"How do you guys see this place coming back, in terms of the amount of work that is necessary to rebuild?"

Voice of: Employee

"Well I noh know, I think we mussi wahn haftu ask fi donation fi build back the place, you know.� I cyant tell yoh nuff about that part, but I believe ih wahn build back by the help of God."

The streets of Belize City are littered with debris and various cleanup teams are busy clearing as much of the fragments as they possibly can.� Also evaluating the destruction is the Relief and Supply Subcommittee of the Belize City Council.

Melony Dawson

"[The] Relief and Supply Subcommittee also will be out doing their assessments to help residents with supplies and so forth.� So right now, we are on the ground working and trying to see how much we can help the residents in the city.� I also want to make mention that the Belize City Council in collaboration with [Belize] Waste Control, they will be working with us to clean up the city for four days."


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Hurricane Lisa Pummeled Belize City Severely

Channel 5


Joined: Oct 1999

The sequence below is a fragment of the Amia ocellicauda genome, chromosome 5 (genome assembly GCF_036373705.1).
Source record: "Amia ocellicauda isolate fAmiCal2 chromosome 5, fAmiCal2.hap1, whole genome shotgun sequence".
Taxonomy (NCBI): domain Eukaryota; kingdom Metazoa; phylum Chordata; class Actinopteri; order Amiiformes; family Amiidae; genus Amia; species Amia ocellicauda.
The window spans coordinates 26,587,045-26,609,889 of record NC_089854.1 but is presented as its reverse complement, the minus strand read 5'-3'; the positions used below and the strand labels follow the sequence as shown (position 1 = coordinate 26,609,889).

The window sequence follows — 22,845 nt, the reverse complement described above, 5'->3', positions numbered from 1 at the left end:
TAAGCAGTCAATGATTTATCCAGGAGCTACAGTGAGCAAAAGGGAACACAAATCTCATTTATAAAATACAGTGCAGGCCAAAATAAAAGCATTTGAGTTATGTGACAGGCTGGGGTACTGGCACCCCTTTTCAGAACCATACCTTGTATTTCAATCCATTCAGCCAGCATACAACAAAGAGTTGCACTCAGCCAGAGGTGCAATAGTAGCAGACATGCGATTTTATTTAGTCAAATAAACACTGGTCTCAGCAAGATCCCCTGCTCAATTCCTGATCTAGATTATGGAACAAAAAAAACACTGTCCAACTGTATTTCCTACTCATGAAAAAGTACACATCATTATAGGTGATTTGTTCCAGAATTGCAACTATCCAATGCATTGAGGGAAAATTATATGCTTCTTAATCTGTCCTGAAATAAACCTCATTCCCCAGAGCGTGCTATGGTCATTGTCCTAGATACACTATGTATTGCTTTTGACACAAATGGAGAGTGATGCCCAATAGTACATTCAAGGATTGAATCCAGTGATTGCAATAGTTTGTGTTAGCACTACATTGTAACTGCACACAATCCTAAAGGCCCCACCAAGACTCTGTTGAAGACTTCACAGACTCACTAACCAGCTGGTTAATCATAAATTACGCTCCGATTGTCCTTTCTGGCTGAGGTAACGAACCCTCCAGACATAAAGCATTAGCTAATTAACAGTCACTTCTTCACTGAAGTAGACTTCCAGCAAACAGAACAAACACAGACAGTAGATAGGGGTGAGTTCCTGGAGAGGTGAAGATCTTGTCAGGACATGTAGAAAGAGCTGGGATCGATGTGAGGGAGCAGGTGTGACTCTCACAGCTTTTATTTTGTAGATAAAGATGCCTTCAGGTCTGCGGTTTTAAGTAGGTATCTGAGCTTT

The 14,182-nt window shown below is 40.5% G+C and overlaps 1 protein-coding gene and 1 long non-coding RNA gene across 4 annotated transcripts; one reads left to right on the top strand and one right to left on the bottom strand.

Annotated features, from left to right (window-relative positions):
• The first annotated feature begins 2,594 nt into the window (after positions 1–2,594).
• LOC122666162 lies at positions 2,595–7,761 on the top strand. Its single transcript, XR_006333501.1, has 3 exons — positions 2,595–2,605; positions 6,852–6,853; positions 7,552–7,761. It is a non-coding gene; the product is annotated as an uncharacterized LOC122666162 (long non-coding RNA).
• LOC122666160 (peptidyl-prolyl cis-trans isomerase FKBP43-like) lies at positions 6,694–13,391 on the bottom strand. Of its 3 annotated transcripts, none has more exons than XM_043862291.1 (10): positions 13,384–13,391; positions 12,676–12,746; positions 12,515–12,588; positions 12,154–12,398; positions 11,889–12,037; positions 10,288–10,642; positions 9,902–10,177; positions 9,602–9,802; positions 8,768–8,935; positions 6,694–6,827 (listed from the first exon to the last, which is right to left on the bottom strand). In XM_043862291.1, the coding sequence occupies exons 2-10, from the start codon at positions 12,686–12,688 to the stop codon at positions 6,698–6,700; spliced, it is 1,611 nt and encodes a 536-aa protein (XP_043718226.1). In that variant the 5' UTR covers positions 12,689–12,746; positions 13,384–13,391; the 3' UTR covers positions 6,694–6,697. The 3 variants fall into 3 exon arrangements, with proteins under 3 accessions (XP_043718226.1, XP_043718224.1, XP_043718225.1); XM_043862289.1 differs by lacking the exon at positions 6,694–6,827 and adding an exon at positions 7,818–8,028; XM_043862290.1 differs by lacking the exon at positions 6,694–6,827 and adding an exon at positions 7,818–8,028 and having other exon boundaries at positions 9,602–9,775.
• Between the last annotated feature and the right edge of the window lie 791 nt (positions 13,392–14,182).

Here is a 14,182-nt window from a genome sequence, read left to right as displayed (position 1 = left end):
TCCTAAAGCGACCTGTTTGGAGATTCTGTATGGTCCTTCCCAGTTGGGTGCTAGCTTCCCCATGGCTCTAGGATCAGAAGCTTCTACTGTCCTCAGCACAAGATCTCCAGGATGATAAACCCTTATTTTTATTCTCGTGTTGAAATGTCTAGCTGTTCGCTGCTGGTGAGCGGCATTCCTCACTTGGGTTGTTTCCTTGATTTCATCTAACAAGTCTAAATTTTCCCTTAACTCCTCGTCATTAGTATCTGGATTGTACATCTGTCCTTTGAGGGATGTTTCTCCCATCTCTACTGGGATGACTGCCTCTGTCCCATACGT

Posts: 84,400
Marty Offline OP
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Mass Cleanup Efforts Show Resiliency in the Wake of Hurricane Lisa
A massive cleanup campaign was launched earlier today in Belize City. In the wake of Hurricane Lisa, hundreds of persons including sanitation workers, Belize Defence Force soldiers and personnel from the Department of Environment, as well as the Ministry of Infrastructure Development and Housing, and contractors came out with backhoes and trucks to pick up and cart away debris and fallen trees. The aggressive campaign will continue for three days and the hope is that by Sunday, majority of the fragments would have been removed. News Five's Duane Moody reports.

Duane Moody, Reporting